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Artif Intell Med. 2015 Oct;65(2):79-88. doi: 10.1016/j.artmed.2015.06.004. Epub 2015 Jul 11.

Removing confounding factors via constraint-based clustering: An application to finding homogeneous groups of multiple sclerosis patients.

Author information

1
Department of Computer Science, Tufts University, 161 College Avenue, Medford, MA 02155, USA. Electronic address: jliu02@tufts.edu.
2
College of Computer and Information Science, Northeastern University, 440 Huntington Avenue, 202 West Village H, Boston, MA 02115, USA. Electronic address: c.brodley@neu.edu.
3
Biostatistics Center, Massachusetts General Hospital, Boston, MA 02114, USA. Electronic address: bchealy@partners.org.
4
Partners Multiple Sclerosis Center, Brigham and Women's Hospital, Brookline, MA 02115, USA. Electronic address: tchitnis@rics.bwh.harvard.edu.

Abstract

OBJECTIVES:

Confounding factors in unsupervised data can lead to undesirable clustering results. For example in medical datasets, age is often a confounding factor in tests designed to judge the severity of a patient's disease through measures of mobility, eyesight and hearing. In such cases, removing age from each instance will not remove its effect from the data as other features will be correlated with age. Motivated by the need to find homogeneous groups of multiple sclerosis (MS) patients, we apply our approach to remove physician subjectivity from patient data.

METHODS:

We present a method based on constraint-based clustering to remove the impact of such confounding factors. Given knowledge about which feature (or set of features) is a confounding factor, call it F. Our method first partitions the data into b bins: if F is categorical, instances from the same category construct one bin; if F is numeric, then we split bins such that each bin contains instances of similar F value. Thus each instance is assigned to a single bin for factor F. We then remove feature F from each instance for the remaining steps. Next, we cluster the data separately in each bin. Using these clustering results, we generate pair-wise constraints and then run a constraint-based clustering algorithm to produce a final grouping.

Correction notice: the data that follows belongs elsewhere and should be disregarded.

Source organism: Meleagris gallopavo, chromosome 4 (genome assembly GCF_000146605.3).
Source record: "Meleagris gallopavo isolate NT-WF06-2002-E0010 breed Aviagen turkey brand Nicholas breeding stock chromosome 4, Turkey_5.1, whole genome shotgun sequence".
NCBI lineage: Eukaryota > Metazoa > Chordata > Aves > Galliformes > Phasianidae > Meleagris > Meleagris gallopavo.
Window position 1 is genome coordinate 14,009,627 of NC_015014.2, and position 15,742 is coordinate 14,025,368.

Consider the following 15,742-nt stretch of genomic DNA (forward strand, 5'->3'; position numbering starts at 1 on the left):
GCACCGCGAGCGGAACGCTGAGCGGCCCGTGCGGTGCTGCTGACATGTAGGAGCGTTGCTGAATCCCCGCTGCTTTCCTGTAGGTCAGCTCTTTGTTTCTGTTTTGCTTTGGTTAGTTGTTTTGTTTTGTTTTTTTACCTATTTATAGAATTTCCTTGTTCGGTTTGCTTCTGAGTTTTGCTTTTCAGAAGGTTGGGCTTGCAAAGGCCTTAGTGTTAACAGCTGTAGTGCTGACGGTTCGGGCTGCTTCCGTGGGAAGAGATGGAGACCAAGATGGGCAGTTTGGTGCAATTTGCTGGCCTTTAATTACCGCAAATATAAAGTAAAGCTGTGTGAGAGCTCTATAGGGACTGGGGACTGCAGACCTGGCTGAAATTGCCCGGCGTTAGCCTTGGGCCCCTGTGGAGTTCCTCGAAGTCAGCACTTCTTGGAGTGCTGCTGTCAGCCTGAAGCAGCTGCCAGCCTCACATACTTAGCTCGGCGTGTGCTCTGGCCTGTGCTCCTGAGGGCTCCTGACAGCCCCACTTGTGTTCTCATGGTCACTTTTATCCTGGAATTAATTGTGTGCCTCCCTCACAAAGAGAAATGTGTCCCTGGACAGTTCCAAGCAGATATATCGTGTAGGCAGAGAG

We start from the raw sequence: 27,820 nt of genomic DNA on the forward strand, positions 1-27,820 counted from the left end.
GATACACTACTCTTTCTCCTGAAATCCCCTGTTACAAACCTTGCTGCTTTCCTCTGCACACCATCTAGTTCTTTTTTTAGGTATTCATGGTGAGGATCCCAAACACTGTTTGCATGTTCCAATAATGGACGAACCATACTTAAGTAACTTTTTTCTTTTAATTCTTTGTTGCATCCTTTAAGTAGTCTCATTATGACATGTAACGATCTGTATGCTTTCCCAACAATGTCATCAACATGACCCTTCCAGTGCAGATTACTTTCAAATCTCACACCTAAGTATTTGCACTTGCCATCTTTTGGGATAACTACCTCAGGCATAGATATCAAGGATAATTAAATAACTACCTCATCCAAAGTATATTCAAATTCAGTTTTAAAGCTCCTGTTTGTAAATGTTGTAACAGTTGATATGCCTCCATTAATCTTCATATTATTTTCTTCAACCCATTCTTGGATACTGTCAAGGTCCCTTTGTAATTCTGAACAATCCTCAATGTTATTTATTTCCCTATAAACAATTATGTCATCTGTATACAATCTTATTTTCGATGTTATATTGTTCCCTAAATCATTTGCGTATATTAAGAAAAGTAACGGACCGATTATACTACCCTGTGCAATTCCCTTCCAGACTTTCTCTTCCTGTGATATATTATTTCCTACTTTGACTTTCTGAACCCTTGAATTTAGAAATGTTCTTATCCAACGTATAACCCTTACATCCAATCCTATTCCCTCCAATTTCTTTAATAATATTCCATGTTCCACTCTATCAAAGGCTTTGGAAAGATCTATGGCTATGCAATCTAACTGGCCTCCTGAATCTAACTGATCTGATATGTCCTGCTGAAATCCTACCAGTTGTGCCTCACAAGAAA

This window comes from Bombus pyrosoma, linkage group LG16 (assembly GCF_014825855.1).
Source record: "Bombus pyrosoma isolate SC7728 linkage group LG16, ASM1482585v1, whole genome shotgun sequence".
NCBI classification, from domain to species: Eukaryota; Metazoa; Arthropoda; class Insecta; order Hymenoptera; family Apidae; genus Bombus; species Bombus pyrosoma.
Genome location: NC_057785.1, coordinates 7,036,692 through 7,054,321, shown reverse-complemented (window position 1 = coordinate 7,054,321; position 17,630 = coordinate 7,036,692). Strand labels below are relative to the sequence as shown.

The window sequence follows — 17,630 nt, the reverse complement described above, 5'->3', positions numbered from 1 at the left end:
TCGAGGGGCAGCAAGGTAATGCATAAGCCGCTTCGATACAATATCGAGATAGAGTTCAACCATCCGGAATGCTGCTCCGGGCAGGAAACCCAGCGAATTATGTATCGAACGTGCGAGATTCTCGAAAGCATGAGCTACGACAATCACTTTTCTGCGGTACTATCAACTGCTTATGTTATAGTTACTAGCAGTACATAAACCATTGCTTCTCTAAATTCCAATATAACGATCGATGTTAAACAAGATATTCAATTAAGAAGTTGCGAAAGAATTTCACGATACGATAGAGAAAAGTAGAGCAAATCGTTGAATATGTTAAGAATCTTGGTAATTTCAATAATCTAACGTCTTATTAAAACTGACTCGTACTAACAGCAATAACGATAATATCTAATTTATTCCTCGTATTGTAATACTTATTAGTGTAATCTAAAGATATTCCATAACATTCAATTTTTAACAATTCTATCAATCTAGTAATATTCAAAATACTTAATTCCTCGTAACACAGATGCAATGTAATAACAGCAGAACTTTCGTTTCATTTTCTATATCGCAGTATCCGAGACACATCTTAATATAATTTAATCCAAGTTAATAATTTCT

RESULTS:

In a series of experiments with synthetic datasets, we compare our proposed methods to detrending when one has numeric confounding factors. We apply our method to the Comprehensive Longitudinal Investigation of Multiple Sclerosis at Brigham and Womens Hospital dataset, and find a novel grouping of patients that can help uncover the factors that impact disease progression in MS.

CONCLUSIONS:

Our method groups data removing the effect of confounding factors without making any assumptions about the form of the influence of these factors on the other features. We identified clusters of MS patients that have clinically recognizable differences. Because patients more likely to progress are found using this approach, our results have the potential to aid physicians in tailoring treatment decisions for MS patients.

KEYWORDS:

Confounding factor; Constraint-based clustering; Mining medical data; Multiple sclerosis; Physician subjectivity

PMID:
26253753
DOI:
10.1016/j.artmed.2015.06.004
[Indexed for MEDLINE]

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